How To Create A Root Cellar On Your Property
By Sara Tipton
If you have a basement or even room under your house, you can create a root cellar to store food! The trick is going to be making it work with what you have, and all of us are in different situations when it comes to our home setup.
Technically, a root cellar is any storage location that uses the natural cooling, insulating, and humidifying properties of the earth to store food. Whether you stock a root cellar with your own homegrown produce or the bounty from local farmers’ market, it’s a time-tested storage method and could come in handy if we lose power for a long period of time.
Before we had refrigeration (a refrigerator in our homes), an underground root cellar was an essential and effective way to store carrots, turnips, beets, parsnips, potatoes, onions, and other root vegetables that were grown in our gardens. Today, root cellars have made a comeback to keep food from freezing during the winter and keep food cool during the summer to prevent spoilage. A root cellar is also the perfect place to store jars of canned or pickled vegetables, canned meats, and the bulbs or rhizomes of perennial flowers as well. A secondary use for the root cellar is as a place to store wine, beer, or other homemade alcoholic beverages. You could also store any alcohol you intend to use for bartering or first aid during a SHTF situation in your root cellar.
How To Start Your Root Cellar
To work properly, a root cellar must be able to hold a temperature of 32º to 40ºF (0° to 4.5°C) and a humidity level of 85 to 95 percent. This means that root cellars may not work if you live in a warm, southern climate. We live in agricultural zone 4b (gets down to -20 degrees F) and our root cellar perfectly stores our garden potatoes, carrots, onions, parsnips, and rutabagas. We have never measured the humidity or the temperature in our root cellar, however, we are able to store root vegetables and our canned foods down there all winter long.
If you already have a dark underground area, you could be set. If not, keep in mind that root cellars should not be built in places with a high water table or a septic system nearby. Also, you’ll want a close and easily accessible location. Some people have built them under a garden shed so they don’t have to remove snow to access it during the winter.
The best method is to use the foundation walls on the northeast corner as two sides of your root cellar. According to Almanac, you will need to build the other two walls in the basement with stud and board. Insulate the interior walls, ceiling, and door (and any pipes or ducts) to keep the heat out. Ensure there is a ventilation system that allows cool, fresh air from the outside to be brought into the root cellar and stale air to be exhausted out. This helps to prevent mold and mildew.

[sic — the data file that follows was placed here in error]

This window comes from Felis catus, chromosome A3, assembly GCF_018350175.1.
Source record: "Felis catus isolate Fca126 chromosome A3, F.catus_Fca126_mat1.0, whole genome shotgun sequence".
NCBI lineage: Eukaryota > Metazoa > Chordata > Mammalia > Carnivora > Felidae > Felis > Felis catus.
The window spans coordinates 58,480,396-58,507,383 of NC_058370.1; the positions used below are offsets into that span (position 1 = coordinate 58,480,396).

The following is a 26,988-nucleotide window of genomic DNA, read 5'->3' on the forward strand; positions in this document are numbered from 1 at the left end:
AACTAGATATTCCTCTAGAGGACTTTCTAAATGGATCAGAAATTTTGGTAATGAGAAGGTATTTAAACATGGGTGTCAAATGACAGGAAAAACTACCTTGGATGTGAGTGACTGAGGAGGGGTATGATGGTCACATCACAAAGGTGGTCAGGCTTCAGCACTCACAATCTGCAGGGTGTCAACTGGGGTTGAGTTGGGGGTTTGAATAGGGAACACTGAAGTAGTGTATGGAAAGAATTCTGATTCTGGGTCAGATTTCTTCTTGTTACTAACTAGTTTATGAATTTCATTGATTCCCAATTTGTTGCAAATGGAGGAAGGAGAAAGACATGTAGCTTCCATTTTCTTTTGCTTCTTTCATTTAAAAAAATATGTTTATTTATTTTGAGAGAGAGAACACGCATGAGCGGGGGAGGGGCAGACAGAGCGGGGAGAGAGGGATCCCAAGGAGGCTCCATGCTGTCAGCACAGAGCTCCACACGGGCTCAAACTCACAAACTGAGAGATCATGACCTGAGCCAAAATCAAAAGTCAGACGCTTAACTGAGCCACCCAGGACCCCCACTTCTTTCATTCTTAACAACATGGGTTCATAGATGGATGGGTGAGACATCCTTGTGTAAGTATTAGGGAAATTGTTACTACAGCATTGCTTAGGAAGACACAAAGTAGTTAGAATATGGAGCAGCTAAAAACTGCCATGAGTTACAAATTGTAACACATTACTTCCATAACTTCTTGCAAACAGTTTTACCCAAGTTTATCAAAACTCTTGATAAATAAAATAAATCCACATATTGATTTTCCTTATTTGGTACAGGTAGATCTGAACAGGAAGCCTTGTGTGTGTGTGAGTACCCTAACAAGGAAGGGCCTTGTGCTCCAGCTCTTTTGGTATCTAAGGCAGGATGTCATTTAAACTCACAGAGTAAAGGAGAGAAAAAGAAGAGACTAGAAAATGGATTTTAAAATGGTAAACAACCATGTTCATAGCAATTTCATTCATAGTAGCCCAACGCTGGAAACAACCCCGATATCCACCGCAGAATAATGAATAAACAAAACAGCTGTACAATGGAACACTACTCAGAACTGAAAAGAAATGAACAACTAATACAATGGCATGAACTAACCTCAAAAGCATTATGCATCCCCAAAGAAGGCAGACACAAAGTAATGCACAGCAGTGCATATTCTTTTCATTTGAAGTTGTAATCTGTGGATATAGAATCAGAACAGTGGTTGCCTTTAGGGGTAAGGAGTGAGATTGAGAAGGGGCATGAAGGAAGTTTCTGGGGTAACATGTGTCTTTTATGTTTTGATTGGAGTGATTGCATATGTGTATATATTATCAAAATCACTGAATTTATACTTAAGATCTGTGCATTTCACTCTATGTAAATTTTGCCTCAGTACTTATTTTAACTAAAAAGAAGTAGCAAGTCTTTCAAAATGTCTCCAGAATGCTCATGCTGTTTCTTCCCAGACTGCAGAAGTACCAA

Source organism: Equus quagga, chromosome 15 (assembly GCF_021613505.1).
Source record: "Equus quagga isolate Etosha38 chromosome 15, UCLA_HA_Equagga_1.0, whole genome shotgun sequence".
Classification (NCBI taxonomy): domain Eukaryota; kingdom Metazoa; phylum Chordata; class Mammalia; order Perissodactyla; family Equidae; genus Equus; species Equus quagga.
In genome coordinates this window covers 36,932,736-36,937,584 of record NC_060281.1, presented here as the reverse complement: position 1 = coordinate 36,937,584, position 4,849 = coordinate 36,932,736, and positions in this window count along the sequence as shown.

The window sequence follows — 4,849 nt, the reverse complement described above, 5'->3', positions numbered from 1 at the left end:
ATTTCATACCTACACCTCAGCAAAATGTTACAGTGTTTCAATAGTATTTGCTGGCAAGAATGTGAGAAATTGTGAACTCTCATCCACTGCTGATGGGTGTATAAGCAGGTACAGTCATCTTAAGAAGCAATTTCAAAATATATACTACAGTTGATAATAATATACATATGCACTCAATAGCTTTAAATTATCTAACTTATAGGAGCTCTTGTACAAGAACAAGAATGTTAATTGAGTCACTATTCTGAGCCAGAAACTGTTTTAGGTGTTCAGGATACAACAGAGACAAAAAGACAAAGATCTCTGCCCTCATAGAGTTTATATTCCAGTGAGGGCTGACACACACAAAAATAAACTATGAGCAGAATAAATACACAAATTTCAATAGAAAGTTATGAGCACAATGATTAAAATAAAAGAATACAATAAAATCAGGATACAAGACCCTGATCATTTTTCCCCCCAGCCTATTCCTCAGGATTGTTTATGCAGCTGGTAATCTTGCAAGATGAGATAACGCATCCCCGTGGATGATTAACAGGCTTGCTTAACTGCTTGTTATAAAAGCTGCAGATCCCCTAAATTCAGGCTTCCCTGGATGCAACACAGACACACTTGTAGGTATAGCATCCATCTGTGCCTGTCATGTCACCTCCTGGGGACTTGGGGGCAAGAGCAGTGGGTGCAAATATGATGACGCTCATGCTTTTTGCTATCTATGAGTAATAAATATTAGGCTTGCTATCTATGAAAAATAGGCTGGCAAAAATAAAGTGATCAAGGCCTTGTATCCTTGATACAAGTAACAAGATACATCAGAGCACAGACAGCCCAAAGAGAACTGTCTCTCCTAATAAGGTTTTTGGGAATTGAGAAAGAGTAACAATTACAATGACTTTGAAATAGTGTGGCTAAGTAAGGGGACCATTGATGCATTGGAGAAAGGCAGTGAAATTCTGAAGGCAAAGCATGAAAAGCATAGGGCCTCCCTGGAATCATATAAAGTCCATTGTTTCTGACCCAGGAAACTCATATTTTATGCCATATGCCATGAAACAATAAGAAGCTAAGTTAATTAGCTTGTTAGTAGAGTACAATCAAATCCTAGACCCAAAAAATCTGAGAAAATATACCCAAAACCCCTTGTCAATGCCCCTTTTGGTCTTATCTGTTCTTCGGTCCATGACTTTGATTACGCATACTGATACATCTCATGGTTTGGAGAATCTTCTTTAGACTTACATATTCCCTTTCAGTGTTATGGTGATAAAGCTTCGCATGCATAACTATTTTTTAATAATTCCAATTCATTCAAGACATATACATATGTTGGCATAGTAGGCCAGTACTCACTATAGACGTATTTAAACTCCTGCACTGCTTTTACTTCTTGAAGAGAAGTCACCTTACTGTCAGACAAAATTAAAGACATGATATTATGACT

If you already have a crawlspace, use it! The concert foundation provides the “walls” and while the ceiling (which is the floor of our home) is low, we don’t live in there, so it doesn’t matter much. You can use what you have, or, if you don’t have ideal space, you can dig horizontally into the side of a hill on your property.
Dig A Root Cellar
This option requires good drainage; sandier soil works better. An elevated slope helps because the water will run away from your pit as it moves downward. If your winter temperatures drop below 25°F (-4°C), dig your pit deep enough so that all the crops are under the soil’s surface. Sometimes, this can be too much, especially during winter.
Garbage Can Root Cellar
Did you know you can make a root cellar out of a metal garbage can? You can pick these up at local hardware stores, or big box stores like Lowe’s or Home Depot. A metal garbage can with a lid is ideal, as it will help eliminate water and keep your vegetables from getting wet. Dig a hole slightly larger than the diameter of the garbage can and deep enough so that the can’s lid will sit 4 inches above the soil level. Backfill dirt around the garbage can. Then add straw inside the can with the crops, and cover the lid with straw or mulch and a sheet of plastic to keep everything dry. Root vegetables will store well in this environment, even in the coldest weather! It isn’t the biggest space, but it could get you by and you could always use more than one garbage can if you need to!
Keep in mind that some vegetables, such as onions, should be “cured” before going into your root cellar. We made this mistake once and lost every single onion from our harvest one year. But, lesson learned, just cure them in warmer temperatures before storing.
Root cellars are easy to create and easy to use. If you don’t know if the environment you have chosen will work, consider getting a cheap thermometer and humidity gauge and test it out! We store all our preparedness foods in our root cellar and have it packed pretty full, but you don’t necessarily need to store canned goods or toilet paper in there. We just simply have the space to do so. If you don’t, at least consider using a root cellar for your vegetable harvest!